Clinton always knew that Obama was bound to fail. He understood the megastar illusion of Obama was a haze of press release news stories, wishful thinking and manufactured hysteria that would be no match for the actual challenges of the country. And he also knew that the knee jerk radicalism and arrogance of his opponent and his trusted advisers would leave him hopelessly out of touch with the country in troubled times.

The former President knows the audience that Obama is playing for, the Beltway radicals with degrees and theories, the San Francisco green-energy tycoons, the New York reporters totting along Kindles with a hundred trendy bestsellers they never read through the same dozen airports and the midwestern liberal sages, playing politically correct cracker-barrel philosophers in the hopes of holding on to the party's vanishing white male voters. And he also knows that audience isn't enough to hold the country. It was enough to take the country with a blizzard of money and publicity, but conquests are easy, defenses are hard.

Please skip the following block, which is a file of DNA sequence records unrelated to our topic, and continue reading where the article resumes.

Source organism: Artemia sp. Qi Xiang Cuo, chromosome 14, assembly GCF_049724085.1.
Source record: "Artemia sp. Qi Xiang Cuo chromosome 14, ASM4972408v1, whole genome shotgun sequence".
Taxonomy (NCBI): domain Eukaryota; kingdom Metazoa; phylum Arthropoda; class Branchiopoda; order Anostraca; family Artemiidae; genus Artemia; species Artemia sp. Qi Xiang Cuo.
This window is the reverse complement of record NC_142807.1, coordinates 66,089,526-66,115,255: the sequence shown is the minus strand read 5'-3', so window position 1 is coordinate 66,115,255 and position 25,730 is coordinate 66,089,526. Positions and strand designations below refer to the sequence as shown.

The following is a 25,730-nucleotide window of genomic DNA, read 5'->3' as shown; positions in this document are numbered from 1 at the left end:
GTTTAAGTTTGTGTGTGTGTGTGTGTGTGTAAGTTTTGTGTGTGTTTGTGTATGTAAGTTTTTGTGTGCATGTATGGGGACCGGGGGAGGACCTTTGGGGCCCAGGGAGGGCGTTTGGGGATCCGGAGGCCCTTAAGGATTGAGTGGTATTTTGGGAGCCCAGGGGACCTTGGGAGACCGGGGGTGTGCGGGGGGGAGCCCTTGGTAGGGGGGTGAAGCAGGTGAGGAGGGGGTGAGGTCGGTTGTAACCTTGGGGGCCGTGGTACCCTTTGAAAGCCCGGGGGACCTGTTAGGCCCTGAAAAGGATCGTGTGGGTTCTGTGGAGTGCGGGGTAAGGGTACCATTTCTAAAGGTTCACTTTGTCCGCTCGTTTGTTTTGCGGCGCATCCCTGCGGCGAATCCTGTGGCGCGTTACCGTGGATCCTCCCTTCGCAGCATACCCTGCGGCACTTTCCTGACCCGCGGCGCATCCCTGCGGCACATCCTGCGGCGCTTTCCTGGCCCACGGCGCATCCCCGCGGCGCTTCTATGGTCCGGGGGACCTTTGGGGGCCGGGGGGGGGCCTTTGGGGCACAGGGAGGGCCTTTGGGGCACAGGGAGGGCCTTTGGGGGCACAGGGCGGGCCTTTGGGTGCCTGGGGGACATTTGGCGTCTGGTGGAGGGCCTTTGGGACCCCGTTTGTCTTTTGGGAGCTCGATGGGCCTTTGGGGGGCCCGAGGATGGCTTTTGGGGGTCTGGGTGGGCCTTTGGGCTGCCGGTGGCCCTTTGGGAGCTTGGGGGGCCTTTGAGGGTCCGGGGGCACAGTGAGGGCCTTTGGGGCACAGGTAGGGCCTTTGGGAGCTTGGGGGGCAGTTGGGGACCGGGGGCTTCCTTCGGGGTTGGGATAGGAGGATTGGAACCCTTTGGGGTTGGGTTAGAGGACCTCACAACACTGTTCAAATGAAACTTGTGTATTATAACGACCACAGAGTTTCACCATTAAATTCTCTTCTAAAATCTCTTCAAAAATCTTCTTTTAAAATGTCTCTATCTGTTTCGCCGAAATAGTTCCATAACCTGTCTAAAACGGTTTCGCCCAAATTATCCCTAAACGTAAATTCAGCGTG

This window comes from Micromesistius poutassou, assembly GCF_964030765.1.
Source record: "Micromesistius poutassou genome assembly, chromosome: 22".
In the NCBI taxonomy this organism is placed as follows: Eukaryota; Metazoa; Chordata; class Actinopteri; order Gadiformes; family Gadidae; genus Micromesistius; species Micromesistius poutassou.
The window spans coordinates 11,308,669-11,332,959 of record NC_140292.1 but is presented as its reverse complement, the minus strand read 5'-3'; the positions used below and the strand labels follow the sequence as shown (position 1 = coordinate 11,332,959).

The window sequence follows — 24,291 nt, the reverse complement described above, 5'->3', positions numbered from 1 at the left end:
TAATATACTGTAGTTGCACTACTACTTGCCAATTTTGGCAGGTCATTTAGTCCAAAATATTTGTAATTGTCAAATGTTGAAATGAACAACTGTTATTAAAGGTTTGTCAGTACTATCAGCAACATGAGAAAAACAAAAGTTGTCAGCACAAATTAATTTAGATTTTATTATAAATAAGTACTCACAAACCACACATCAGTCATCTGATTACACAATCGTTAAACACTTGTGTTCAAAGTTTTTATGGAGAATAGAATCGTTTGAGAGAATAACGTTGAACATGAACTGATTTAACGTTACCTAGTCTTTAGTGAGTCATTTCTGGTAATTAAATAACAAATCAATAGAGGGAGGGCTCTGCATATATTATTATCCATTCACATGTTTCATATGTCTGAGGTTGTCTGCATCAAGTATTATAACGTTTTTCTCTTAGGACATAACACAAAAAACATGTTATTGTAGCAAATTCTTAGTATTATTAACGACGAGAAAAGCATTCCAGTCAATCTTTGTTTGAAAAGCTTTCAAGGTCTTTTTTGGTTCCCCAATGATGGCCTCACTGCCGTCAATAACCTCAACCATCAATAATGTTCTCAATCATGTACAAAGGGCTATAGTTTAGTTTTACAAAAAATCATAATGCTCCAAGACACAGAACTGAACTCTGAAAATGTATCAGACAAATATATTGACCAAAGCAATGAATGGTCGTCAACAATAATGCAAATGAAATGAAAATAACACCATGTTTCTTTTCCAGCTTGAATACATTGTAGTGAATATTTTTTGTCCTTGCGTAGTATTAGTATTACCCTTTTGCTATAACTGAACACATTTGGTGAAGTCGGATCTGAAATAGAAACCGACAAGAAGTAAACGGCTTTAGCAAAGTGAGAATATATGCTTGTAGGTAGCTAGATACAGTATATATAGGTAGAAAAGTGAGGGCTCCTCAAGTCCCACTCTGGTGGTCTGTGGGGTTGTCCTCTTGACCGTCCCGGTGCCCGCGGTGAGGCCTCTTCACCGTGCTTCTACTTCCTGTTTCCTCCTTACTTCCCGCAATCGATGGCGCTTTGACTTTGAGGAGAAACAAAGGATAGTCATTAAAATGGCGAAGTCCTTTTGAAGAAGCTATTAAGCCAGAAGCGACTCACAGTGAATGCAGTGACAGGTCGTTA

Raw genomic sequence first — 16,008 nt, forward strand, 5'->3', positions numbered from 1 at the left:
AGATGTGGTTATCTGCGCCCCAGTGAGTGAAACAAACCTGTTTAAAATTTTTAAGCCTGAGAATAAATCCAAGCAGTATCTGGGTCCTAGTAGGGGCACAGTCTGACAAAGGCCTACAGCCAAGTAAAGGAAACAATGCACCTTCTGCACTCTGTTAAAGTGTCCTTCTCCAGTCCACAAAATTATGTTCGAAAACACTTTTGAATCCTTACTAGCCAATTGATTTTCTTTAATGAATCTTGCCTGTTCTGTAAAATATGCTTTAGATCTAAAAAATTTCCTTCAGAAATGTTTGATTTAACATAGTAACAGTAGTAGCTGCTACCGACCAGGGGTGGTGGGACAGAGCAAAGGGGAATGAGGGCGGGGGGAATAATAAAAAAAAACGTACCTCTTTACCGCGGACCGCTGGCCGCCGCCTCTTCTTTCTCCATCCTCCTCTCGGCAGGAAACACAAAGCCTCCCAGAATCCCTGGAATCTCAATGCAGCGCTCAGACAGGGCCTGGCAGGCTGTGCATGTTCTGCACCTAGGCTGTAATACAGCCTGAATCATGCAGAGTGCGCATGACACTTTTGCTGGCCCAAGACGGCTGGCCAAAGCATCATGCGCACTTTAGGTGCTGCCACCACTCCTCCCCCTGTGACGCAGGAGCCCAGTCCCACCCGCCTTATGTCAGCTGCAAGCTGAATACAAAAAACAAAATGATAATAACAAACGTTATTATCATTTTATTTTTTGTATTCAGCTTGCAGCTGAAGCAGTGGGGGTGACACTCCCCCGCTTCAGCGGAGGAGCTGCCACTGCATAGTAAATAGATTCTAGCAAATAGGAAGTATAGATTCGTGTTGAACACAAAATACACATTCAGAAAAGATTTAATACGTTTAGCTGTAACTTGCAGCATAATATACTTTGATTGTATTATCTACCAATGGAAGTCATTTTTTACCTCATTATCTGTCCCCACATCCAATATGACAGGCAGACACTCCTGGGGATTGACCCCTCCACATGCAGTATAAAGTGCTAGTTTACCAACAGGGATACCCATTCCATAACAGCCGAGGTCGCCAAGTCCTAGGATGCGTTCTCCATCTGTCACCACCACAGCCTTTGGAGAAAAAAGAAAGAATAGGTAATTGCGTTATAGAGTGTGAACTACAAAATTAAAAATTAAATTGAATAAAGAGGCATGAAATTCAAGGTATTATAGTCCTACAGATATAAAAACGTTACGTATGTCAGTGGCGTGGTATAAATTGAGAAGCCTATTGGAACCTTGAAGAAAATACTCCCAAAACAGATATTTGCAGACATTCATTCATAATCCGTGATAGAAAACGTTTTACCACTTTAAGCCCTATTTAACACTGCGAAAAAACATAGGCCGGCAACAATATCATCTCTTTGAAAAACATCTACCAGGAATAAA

He knows that you talk to traditional businessmen, to factory workers, to coal miners and soldiers, to homemakers and those gun-and-bible-clingers too. And you don't just talk to them, you listen, and you try to give them something, because that's how you hold on to power. That's how you hold on to your audience. That's how you keep on winning.

The Democratic Party has turned on Clinton again, calling him everything from senile to traitor, but that's a laugh. Clinton knows that they know that there's no loyalty in the party except to yourself. Why should he or Deval Patrick or Cory Booker spit on Bain, golden fount of Democratic money, just because of the vicissitudes of the current election campaign? They'll praise it instead and, when fundraising time comes around, they'll remind their hosts of it. And fundraising time always comes.

Clinton also knows that last season's golden boy easily becomes this season's goat. He was the new JFK before he became the new Nixon. He was the first black American president, after all, and he isn't going gently into the sunset. Hate doesn't impress him. He's been hated by bigger and better men than the pipsqueaks in the media, who winked and nudged when he passed the girls around, and then pretended to get outraged when he got caught. Who laughed at his racist jokes in private clubs, but act outraged because he refused to give up in South Carolina.